Begin support erodes amid Jerusalem moves
It once was a truism that only Prime Minister Menachem Begin, With his credentials as a genuine Jewish nationalist, could have led Israel out of Sinai.
The Egyptians, who benefited from Mr. Begin's then-commanding position in Israel politics, may realize now that he no longer has the authority to forfeit control of the occupied West Bank and Gaza Strip in favor of Palestinian autonomy.
That may be one of Egypt's considerations in putting off the long overdue negotiating sesssion that was to have opened Aug. 4 in Alexandria, Egypt. Passage of the Jerusalem law by the Israeli Knesset (parliament) was the over excuse, but Egyptian diplomats based in Tel Aviv undoubtedly have advised President Anwar Sadat by now that Mr. Begin's days as prime ministers may, indeed, be numbered and that he therefore cannot show flexibility in the three-sided talks among Egyptian, Israeli, and United States diplomats.
President Sadat, therefore, may have found the controversial Jerusalem statute useful as an obstacle to the resumption of autonomy talks. The statute defines the city in toto, including its Arab-populated former Jordanian sector (now comprising new Jewis housing estates as well), as the "eternal capital" of Israel.
The Egyptian leader sent an urgent letter to Mr. Begin, hand-carried and delivered by his suave Ambassador to Israel, Saad Eddin Mortada, objecting to the unilateral definition of Jerusalem's status. But well-informed quarters here indicated that the letter's tone was neither unfriendly nor irreconcilable.
Thie left the remainings members of the Begin Cabinet, depleted most recently by the resignation of another of its most gifted membes, ex-Justice Minister Shmuel Tamir, to devote a special meeting to the formulation of a suitable reply.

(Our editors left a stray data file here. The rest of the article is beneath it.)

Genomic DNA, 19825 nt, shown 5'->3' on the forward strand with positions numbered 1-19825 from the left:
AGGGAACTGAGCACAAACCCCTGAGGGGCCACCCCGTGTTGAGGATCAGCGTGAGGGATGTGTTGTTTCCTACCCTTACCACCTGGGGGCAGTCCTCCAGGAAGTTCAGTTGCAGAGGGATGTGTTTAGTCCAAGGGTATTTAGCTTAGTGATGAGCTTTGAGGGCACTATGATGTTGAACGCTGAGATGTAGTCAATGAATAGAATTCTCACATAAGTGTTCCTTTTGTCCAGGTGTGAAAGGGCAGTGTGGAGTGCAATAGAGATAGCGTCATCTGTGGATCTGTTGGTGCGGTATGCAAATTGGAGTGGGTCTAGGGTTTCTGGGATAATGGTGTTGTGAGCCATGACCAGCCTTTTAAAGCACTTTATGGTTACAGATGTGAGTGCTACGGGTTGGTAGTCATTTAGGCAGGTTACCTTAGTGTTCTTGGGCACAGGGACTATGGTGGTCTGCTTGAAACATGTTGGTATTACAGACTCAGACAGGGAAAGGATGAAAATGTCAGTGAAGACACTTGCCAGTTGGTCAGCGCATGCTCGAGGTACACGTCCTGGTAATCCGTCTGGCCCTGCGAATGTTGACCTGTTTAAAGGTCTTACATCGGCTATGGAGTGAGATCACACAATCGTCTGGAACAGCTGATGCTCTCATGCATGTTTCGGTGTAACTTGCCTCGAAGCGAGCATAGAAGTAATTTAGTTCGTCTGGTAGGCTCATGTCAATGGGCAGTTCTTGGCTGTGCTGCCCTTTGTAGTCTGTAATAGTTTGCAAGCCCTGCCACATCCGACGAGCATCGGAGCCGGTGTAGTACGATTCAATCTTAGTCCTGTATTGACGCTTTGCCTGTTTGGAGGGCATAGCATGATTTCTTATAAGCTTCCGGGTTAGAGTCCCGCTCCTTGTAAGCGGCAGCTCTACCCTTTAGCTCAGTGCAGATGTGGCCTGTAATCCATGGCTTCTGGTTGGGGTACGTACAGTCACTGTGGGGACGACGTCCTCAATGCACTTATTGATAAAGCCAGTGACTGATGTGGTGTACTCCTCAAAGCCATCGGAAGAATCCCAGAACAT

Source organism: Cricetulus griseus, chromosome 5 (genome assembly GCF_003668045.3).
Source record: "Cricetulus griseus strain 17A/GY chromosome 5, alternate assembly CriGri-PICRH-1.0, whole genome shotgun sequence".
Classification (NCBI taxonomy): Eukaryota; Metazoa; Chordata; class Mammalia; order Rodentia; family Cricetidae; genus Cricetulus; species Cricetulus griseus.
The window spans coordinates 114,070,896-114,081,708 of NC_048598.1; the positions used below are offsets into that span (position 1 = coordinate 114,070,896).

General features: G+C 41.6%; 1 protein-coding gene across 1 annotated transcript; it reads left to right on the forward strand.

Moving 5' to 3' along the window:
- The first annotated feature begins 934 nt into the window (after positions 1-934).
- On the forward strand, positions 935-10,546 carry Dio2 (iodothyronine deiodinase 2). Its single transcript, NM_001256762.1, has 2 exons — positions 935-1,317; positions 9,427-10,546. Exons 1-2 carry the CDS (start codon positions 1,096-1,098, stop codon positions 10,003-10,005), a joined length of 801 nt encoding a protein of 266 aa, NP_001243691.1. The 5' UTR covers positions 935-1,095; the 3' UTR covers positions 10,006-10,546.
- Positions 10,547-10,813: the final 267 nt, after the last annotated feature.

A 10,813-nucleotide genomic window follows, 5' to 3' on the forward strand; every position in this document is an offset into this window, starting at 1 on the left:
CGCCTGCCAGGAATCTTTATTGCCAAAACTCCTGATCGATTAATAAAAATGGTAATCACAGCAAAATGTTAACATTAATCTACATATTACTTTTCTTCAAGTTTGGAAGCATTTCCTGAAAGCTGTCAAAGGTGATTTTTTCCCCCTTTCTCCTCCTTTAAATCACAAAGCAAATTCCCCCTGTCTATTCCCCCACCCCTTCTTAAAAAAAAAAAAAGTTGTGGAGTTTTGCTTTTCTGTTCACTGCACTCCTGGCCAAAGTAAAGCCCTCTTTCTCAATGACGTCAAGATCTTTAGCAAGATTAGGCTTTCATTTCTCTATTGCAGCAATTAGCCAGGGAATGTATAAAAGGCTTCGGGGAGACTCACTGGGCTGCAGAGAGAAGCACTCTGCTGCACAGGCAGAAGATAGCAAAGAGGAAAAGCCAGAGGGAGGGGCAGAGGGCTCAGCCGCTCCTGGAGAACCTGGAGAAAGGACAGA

Assuming an appropriate approach can be found by the ministerial committee signed to completing the task, and that President Sadat is satisfied with the official Israeli explanations, a new date could be designated for the suspended autonomy conclave. But that would be possible only by minimizing the practical consequences of the Knesset action and leaving some major aspects of Jerusalem's situation open to trilateral discussion.
These assumptions are made in the light of the Tamir resignation, a surprise development that has produced Mr. Begin's parliamentary majority to the very minimum: one or two votes, depending on one's basis of political calculation.
Mr. Tamir, a brilliant trial lawyer and consummate politician, is pledged to support the ruling Likud coalition in his capacity as a Democratic Movement member of the Knesset. But he hinted that his views may diverge from those of the government at times. The resignation was caused by the sudden withdrawal of one of Mr. Tamir's former (and possibly current) cronies, Knesset deputy Akiva Nof, from the Democratic Movement's parliamentary faction. This left the Democrats with as many Cabinet ministers as Knesset deputies, an absurd state of affairs in Mr. Tamir's opinion. And since Social Welfare Minister Israel Katz apparently was averse to quitting, Mr. Tamir decided to step down instead.